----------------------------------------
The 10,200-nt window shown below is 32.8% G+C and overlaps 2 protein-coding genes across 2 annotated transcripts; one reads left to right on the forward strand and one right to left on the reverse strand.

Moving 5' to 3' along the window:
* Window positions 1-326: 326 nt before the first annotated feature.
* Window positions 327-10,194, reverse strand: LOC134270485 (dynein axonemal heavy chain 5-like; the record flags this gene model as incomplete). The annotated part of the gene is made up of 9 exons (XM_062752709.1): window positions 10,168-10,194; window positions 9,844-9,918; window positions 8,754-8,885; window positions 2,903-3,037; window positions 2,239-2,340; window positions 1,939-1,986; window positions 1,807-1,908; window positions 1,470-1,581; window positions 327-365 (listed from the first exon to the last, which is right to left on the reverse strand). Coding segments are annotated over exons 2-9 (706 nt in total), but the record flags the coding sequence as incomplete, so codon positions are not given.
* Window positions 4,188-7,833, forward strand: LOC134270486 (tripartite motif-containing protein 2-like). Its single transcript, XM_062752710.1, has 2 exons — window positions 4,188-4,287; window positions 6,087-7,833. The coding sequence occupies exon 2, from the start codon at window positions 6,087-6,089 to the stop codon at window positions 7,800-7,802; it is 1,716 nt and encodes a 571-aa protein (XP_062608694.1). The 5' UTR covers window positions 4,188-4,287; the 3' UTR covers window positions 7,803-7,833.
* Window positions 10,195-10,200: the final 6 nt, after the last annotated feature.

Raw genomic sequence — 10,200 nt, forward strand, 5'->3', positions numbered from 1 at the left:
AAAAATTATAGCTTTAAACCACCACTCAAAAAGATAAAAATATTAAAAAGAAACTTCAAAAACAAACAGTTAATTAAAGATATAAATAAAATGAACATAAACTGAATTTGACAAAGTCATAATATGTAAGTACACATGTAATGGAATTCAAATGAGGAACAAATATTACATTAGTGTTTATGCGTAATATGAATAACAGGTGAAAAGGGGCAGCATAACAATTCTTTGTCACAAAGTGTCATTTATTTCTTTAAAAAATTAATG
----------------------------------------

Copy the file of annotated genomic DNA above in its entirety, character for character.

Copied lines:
The 10,200-nt window shown below is 32.8% G+C and overlaps 2 protein-coding genes across 2 annotated transcripts; one reads left to right on the forward strand and one right to left on the reverse strand.

Moving 5' to 3' along the window:
* Window positions 1-326: 326 nt before the first annotated feature.
* Window positions 327-10,194, reverse strand: LOC134270485 (dynein axonemal heavy chain 5-like; the record flags this gene model as incomplete). The annotated part of the gene is made up of 9 exons (XM_062752709.1): window positions 10,168-10,194; window positions 9,844-9,918; window positions 8,754-8,885; window positions 2,903-3,037; window positions 2,239-2,340; window positions 1,939-1,986; window positions 1,807-1,908; window positions 1,470-1,581; window positions 327-365 (listed from the first exon to the last, which is right to left on the reverse strand). Coding segments are annotated over exons 2-9 (706 nt in total), but the record flags the coding sequence as incomplete, so codon positions are not given.
* Window positions 4,188-7,833, forward strand: LOC134270486 (tripartite motif-containing protein 2-like). Its single transcript, XM_062752710.1, has 2 exons — window positions 4,188-4,287; window positions 6,087-7,833. The coding sequence occupies exon 2, from the start codon at window positions 6,087-6,089 to the stop codon at window positions 7,800-7,802; it is 1,716 nt and encodes a 571-aa protein (XP_062608694.1). The 5' UTR covers window positions 4,188-4,287; the 3' UTR covers window positions 7,803-7,833.
* Window positions 10,195-10,200: the final 6 nt, after the last annotated feature.

Raw genomic sequence — 10,200 nt, forward strand, 5'->3', positions numbered from 1 at the left:
AAAAATTATAGCTTTAAACCACCACTCAAAAAGATAAAAATATTAAAAAGAAACTTCAAAAACAAACAGTTAATTAAAGATATAAATAAAATGAACATAAACTGAATTTGACAAAGTCATAATATGTAAGTACACATGTAATGGAATTCAAATGAGGAACAAATATTACATTAGTGTTTATGCGTAATATGAATAACAGGTGAAAAGGGGCAGCATAACAATTCTTTGTCACAAAGTGTCATTTATTTCTTTAAAAAATTAATG